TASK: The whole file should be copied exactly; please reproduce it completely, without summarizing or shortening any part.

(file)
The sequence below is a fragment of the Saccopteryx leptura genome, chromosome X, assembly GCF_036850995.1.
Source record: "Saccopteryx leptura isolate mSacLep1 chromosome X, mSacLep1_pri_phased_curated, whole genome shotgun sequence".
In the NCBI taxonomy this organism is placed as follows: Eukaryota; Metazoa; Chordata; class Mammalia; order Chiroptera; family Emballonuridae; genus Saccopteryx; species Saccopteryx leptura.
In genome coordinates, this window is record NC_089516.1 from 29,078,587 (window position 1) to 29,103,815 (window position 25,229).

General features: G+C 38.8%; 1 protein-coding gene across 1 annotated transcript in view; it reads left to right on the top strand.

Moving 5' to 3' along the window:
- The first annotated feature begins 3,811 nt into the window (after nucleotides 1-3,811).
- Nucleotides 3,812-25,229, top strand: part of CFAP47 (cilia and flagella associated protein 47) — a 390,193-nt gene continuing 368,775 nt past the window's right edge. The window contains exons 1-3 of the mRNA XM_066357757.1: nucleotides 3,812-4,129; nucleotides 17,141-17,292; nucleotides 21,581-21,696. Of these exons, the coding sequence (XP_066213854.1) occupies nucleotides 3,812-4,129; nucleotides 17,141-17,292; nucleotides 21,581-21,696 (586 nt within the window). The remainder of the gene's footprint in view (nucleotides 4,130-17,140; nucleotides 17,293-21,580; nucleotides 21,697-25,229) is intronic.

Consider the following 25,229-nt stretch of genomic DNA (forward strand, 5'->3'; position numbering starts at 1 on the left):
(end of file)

The sequence below is a fragment of the Saccopteryx leptura genome, chromosome X, assembly GCF_036850995.1.
Source record: "Saccopteryx leptura isolate mSacLep1 chromosome X, mSacLep1_pri_phased_curated, whole genome shotgun sequence".
In the NCBI taxonomy this organism is placed as follows: Eukaryota; Metazoa; Chordata; class Mammalia; order Chiroptera; family Emballonuridae; genus Saccopteryx; species Saccopteryx leptura.
In genome coordinates, this window is record NC_089516.1 from 29,078,587 (window position 1) to 29,103,815 (window position 25,229).

General features: G+C 38.8%; 1 protein-coding gene across 1 annotated transcript in view; it reads left to right on the top strand.

Moving 5' to 3' along the window:
- The first annotated feature begins 3,811 nt into the window (after nucleotides 1-3,811).
- Nucleotides 3,812-25,229, top strand: part of CFAP47 (cilia and flagella associated protein 47) — a 390,193-nt gene continuing 368,775 nt past the window's right edge. The window contains exons 1-3 of the mRNA XM_066357757.1: nucleotides 3,812-4,129; nucleotides 17,141-17,292; nucleotides 21,581-21,696. Of these exons, the coding sequence (XP_066213854.1) occupies nucleotides 3,812-4,129; nucleotides 17,141-17,292; nucleotides 21,581-21,696 (586 nt within the window). The remainder of the gene's footprint in view (nucleotides 4,130-17,140; nucleotides 17,293-21,580; nucleotides 21,697-25,229) is intronic.

Consider the following 25,229-nt stretch of genomic DNA (forward strand, 5'->3'; position numbering starts at 1 on the left):